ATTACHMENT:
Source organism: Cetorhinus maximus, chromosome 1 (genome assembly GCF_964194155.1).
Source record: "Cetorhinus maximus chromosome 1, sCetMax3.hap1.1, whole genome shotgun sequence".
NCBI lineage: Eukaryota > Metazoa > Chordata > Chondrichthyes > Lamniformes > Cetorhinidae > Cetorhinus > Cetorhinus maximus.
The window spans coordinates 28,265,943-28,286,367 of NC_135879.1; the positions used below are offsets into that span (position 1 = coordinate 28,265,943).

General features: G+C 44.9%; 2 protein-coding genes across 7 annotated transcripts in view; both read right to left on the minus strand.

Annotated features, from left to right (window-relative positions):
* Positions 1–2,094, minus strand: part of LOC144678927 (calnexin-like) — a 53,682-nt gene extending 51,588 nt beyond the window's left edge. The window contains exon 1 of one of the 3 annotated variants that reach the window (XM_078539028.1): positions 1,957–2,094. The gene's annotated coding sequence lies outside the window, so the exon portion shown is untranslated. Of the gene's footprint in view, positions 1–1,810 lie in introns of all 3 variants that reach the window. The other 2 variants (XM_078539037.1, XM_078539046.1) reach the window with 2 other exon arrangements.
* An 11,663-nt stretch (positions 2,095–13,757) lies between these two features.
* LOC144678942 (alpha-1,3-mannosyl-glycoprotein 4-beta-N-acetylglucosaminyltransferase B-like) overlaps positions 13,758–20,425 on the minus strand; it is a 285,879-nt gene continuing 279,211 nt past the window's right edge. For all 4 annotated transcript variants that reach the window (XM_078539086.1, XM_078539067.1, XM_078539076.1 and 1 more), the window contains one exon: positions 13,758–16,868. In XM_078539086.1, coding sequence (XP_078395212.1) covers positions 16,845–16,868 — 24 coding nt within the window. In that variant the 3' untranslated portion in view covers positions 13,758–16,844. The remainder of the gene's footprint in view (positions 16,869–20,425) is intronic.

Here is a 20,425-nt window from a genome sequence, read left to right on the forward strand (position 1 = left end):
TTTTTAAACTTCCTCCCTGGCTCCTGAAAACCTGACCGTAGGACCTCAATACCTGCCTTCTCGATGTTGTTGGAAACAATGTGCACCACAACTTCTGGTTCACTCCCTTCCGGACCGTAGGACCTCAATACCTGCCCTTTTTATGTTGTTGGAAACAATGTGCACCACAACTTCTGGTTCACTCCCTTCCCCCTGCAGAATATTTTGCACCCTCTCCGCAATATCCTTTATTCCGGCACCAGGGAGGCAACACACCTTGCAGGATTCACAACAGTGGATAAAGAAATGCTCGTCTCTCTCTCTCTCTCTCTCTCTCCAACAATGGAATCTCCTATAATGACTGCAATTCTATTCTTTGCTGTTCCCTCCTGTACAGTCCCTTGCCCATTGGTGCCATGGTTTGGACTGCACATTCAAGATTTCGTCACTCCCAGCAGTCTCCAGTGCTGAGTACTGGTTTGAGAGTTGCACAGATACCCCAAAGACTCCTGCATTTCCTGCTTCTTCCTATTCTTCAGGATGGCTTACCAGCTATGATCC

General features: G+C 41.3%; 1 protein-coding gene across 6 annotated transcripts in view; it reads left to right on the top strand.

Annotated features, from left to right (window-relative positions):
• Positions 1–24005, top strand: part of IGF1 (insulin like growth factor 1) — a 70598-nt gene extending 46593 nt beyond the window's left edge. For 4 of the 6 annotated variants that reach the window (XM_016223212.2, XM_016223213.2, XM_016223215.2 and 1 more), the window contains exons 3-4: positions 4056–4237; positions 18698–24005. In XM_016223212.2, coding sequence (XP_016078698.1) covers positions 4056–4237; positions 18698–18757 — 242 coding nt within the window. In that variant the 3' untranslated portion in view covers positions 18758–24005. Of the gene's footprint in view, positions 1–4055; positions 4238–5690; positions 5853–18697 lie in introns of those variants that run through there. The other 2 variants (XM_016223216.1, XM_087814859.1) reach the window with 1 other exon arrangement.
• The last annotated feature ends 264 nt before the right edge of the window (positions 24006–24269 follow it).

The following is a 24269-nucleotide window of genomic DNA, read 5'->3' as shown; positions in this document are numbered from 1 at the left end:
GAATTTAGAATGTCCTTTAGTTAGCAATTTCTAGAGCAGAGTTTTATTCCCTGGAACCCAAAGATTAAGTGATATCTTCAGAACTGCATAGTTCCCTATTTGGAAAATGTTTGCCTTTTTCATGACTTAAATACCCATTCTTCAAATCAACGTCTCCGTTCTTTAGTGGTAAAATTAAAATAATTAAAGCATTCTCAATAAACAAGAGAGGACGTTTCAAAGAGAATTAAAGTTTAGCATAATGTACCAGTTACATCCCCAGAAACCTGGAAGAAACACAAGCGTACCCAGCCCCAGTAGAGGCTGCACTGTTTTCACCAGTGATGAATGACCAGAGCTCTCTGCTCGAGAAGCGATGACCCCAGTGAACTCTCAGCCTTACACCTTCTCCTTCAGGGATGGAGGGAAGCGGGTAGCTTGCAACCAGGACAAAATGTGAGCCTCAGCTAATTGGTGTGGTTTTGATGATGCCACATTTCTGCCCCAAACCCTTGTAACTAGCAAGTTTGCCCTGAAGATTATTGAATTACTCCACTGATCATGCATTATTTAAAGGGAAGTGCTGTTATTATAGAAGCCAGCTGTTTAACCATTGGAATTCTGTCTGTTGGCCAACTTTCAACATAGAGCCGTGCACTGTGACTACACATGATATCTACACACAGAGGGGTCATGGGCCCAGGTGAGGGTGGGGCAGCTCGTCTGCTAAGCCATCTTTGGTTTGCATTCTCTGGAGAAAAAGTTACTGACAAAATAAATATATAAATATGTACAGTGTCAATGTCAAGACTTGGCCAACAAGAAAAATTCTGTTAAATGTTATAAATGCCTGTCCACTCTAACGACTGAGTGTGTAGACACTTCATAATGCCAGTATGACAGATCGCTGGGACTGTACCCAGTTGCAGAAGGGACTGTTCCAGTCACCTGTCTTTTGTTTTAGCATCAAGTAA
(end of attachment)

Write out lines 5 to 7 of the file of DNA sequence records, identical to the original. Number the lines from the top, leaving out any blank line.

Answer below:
General features: G+C 44.9%; 2 protein-coding genes across 7 annotated transcripts in view; both read right to left on the minus strand.

Annotated features, from left to right (window-relative positions):
* Positions 1–2,094, minus strand: part of LOC144678927 (calnexin-like) — a 53,682-nt gene extending 51,588 nt beyond the window's left edge. The window contains exon 1 of one of the 3 annotated variants that reach the window (XM_078539028.1): positions 1,957–2,094. The gene's annotated coding sequence lies outside the window, so the exon portion shown is untranslated. Of the gene's footprint in view, positions 1–1,810 lie in introns of all 3 variants that reach the window. The other 2 variants (XM_078539037.1, XM_078539046.1) reach the window with 2 other exon arrangements.